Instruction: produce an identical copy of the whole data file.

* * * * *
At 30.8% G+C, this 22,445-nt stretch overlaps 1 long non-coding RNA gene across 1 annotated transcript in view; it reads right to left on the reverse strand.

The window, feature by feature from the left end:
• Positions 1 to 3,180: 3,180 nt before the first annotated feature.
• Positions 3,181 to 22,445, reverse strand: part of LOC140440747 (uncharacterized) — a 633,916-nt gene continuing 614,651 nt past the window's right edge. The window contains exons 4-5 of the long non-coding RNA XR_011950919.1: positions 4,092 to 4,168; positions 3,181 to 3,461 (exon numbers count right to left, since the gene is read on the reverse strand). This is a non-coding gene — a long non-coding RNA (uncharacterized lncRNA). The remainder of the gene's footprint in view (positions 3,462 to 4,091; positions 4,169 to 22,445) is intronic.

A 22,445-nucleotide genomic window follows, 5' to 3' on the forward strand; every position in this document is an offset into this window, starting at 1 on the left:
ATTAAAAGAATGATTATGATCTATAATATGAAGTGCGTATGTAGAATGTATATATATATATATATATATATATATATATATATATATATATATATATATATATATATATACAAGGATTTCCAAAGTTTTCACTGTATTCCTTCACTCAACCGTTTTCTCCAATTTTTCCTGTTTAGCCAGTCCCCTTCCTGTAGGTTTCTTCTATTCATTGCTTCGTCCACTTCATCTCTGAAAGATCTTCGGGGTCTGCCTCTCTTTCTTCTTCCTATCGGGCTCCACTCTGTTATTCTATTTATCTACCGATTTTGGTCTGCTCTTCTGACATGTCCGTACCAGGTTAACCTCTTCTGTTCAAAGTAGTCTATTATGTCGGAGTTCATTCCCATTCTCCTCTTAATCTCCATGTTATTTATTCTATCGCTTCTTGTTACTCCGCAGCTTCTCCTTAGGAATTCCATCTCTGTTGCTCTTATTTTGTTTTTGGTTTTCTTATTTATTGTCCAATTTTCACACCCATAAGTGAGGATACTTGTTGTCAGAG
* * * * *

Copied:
At 30.8% G+C, this 22,445-nt stretch overlaps 1 long non-coding RNA gene across 1 annotated transcript in view; it reads right to left on the reverse strand.

The window, feature by feature from the left end:
• Positions 1 to 3,180: 3,180 nt before the first annotated feature.
• Positions 3,181 to 22,445, reverse strand: part of LOC140440747 (uncharacterized) — a 633,916-nt gene continuing 614,651 nt past the window's right edge. The window contains exons 4-5 of the long non-coding RNA XR_011950919.1: positions 4,092 to 4,168; positions 3,181 to 3,461 (exon numbers count right to left, since the gene is read on the reverse strand). This is a non-coding gene — a long non-coding RNA (uncharacterized lncRNA). The remainder of the gene's footprint in view (positions 3,462 to 4,091; positions 4,169 to 22,445) is intronic.

A 22,445-nucleotide genomic window follows, 5' to 3' on the forward strand; every position in this document is an offset into this window, starting at 1 on the left:
ATTAAAAGAATGATTATGATCTATAATATGAAGTGCGTATGTAGAATGTATATATATATATATATATATATATATATATATATATATATATATATATATATATATATATACAAGGATTTCCAAAGTTTTCACTGTATTCCTTCACTCAACCGTTTTCTCCAATTTTTCCTGTTTAGCCAGTCCCCTTCCTGTAGGTTTCTTCTATTCATTGCTTCGTCCACTTCATCTCTGAAAGATCTTCGGGGTCTGCCTCTCTTTCTTCTTCCTATCGGGCTCCACTCTGTTATTCTATTTATCTACCGATTTTGGTCTGCTCTTCTGACATGTCCGTACCAGGTTAACCTCTTCTGTTCAAAGTAGTCTATTATGTCGGAGTTCATTCCCATTCTCCTCTTAATCTCCATGTTATTTATTCTATCGCTTCTTGTTACTCCGCAGCTTCTCCTTAGGAATTCCATCTCTGTTGCTCTTATTTTGTTTTTGGTTTTCTTATTTATTGTCCAATTTTCACACCCATAAGTGAGGATACTTGTTGTCAGAG